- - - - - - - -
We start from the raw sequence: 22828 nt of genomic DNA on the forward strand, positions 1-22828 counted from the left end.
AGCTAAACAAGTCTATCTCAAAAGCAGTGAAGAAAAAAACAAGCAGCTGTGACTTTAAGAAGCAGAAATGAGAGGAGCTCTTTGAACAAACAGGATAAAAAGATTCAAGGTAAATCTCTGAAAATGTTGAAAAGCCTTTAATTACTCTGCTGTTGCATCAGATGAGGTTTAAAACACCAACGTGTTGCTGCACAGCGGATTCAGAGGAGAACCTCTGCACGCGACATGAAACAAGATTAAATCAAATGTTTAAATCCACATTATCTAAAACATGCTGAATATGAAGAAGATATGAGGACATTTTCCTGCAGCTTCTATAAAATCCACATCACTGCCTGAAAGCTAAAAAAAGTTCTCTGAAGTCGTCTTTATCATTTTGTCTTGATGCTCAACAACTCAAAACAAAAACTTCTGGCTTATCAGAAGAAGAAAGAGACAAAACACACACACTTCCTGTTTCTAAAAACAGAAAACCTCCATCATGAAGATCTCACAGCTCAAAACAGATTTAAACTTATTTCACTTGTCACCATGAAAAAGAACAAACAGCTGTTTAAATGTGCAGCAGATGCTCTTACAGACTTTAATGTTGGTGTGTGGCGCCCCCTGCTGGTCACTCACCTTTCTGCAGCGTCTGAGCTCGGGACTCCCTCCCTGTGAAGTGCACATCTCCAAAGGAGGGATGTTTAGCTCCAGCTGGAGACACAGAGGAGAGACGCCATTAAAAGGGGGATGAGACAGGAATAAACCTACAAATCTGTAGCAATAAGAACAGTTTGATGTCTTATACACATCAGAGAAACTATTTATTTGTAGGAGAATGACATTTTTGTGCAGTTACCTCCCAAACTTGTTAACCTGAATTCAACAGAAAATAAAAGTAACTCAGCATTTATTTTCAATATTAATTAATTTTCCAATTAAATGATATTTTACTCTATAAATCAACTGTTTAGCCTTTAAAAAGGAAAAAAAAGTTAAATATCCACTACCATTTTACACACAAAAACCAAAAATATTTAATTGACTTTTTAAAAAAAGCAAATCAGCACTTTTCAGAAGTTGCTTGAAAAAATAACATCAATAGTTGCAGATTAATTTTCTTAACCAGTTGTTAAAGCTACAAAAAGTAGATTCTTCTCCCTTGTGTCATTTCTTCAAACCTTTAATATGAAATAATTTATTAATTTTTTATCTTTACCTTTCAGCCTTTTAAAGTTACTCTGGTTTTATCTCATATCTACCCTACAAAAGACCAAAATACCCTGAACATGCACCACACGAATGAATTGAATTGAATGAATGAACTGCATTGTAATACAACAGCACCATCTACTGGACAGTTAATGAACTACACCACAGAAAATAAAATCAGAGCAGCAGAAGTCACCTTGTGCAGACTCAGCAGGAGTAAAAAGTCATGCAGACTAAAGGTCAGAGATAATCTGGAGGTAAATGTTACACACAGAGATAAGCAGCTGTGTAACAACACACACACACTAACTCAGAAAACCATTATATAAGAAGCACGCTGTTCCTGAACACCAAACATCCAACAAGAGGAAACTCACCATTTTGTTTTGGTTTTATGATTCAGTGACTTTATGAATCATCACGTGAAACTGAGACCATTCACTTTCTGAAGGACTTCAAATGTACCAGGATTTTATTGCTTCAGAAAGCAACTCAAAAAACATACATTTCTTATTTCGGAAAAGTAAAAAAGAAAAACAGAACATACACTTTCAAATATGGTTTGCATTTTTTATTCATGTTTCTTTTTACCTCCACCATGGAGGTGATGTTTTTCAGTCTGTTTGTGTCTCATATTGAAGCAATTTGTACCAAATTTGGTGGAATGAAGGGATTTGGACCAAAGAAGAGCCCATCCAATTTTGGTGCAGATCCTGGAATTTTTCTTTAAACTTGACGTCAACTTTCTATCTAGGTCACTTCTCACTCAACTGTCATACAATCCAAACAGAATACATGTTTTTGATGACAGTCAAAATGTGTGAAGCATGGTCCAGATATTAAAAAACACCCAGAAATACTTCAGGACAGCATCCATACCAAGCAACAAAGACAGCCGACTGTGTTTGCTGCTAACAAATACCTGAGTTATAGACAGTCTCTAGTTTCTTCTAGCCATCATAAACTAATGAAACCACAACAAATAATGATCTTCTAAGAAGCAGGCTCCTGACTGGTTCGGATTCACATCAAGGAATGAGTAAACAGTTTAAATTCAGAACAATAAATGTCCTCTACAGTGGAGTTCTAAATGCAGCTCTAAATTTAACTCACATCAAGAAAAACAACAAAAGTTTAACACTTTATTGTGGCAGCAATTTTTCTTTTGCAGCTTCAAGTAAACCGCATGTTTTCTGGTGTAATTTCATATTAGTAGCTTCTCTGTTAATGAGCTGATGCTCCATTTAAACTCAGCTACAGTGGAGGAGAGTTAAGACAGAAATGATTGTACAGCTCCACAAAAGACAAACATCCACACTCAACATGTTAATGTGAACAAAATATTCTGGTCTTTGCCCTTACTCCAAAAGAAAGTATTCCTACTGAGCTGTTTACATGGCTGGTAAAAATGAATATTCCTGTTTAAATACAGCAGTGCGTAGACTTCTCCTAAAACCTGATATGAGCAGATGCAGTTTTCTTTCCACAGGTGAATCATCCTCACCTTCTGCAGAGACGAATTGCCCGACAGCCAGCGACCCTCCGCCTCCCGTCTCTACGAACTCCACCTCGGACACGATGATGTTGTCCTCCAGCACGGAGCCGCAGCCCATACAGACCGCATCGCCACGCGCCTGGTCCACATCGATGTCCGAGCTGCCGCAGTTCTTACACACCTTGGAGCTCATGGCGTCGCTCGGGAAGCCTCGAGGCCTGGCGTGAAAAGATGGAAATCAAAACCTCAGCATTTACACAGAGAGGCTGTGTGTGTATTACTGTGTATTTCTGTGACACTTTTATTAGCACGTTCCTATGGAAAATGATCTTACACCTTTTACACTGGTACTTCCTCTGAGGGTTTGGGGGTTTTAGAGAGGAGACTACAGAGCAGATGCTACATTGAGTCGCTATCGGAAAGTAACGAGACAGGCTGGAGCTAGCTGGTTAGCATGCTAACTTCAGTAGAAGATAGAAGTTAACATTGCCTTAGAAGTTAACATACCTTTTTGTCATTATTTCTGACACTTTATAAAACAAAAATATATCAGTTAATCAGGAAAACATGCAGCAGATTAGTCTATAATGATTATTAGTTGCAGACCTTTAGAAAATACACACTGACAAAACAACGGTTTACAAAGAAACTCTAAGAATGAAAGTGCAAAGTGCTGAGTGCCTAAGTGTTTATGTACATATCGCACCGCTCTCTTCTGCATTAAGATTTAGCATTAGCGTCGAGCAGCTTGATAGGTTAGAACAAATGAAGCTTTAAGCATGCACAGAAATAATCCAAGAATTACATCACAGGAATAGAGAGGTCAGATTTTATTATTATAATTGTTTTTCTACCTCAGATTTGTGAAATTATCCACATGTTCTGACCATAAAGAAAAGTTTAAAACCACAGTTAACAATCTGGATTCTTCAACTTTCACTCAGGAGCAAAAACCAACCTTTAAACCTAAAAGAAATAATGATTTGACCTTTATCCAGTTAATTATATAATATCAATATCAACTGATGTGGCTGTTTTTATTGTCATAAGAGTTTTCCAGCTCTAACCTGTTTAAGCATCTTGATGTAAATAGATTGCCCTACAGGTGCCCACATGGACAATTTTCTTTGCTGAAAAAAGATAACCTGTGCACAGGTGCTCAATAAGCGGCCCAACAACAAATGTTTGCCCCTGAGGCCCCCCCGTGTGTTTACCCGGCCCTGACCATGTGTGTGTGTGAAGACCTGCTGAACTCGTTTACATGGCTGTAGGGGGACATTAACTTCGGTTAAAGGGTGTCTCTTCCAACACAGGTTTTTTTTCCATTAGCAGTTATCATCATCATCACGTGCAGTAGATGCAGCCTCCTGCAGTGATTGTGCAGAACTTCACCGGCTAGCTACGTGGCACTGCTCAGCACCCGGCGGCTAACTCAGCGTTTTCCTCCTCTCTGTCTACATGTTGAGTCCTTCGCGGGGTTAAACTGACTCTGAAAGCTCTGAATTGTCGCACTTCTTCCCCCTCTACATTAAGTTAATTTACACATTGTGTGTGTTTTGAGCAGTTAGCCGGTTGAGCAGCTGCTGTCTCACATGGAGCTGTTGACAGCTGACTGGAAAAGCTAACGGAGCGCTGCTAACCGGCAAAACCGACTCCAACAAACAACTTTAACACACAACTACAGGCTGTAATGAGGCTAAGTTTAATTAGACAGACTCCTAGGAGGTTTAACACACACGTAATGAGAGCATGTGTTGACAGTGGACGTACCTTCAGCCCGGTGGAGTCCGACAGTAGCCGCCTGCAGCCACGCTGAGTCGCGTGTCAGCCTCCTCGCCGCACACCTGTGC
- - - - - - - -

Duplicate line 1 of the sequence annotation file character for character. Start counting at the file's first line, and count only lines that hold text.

We start from the raw sequence: 22828 nt of genomic DNA on the forward strand, positions 1-22828 counted from the left end.